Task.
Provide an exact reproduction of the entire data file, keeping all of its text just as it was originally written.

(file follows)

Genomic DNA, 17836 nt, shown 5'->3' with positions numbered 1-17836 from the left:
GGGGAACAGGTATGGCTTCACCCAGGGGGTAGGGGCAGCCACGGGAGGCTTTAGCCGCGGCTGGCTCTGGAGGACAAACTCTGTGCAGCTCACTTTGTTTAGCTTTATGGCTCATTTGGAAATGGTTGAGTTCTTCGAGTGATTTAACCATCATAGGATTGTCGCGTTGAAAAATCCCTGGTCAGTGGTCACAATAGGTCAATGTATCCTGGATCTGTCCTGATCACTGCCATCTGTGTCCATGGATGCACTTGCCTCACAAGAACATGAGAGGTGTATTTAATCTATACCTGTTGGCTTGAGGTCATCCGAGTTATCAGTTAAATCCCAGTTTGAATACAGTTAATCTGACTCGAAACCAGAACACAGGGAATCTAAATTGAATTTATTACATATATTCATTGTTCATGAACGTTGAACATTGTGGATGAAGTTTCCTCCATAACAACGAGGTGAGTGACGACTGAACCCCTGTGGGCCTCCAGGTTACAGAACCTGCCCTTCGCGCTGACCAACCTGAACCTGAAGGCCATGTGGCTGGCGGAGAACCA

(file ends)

Genomic DNA, 17836 nt, shown 5'->3' with positions numbered 1-17836 from the left:
GGGGAACAGGTATGGCTTCACCCAGGGGGTAGGGGCAGCCACGGGAGGCTTTAGCCGCGGCTGGCTCTGGAGGACAAACTCTGTGCAGCTCACTTTGTTTAGCTTTATGGCTCATTTGGAAATGGTTGAGTTCTTCGAGTGATTTAACCATCATAGGATTGTCGCGTTGAAAAATCCCTGGTCAGTGGTCACAATAGGTCAATGTATCCTGGATCTGTCCTGATCACTGCCATCTGTGTCCATGGATGCACTTGCCTCACAAGAACATGAGAGGTGTATTTAATCTATACCTGTTGGCTTGAGGTCATCCGAGTTATCAGTTAAATCCCAGTTTGAATACAGTTAATCTGACTCGAAACCAGAACACAGGGAATCTAAATTGAATTTATTACATATATTCATTGTTCATGAACGTTGAACATTGTGGATGAAGTTTCCTCCATAACAACGAGGTGAGTGACGACTGAACCCCTGTGGGCCTCCAGGTTACAGAACCTGCCCTTCGCGCTGACCAACCTGAACCTGAAGGCCATGTGGCTGGCGGAGAACCA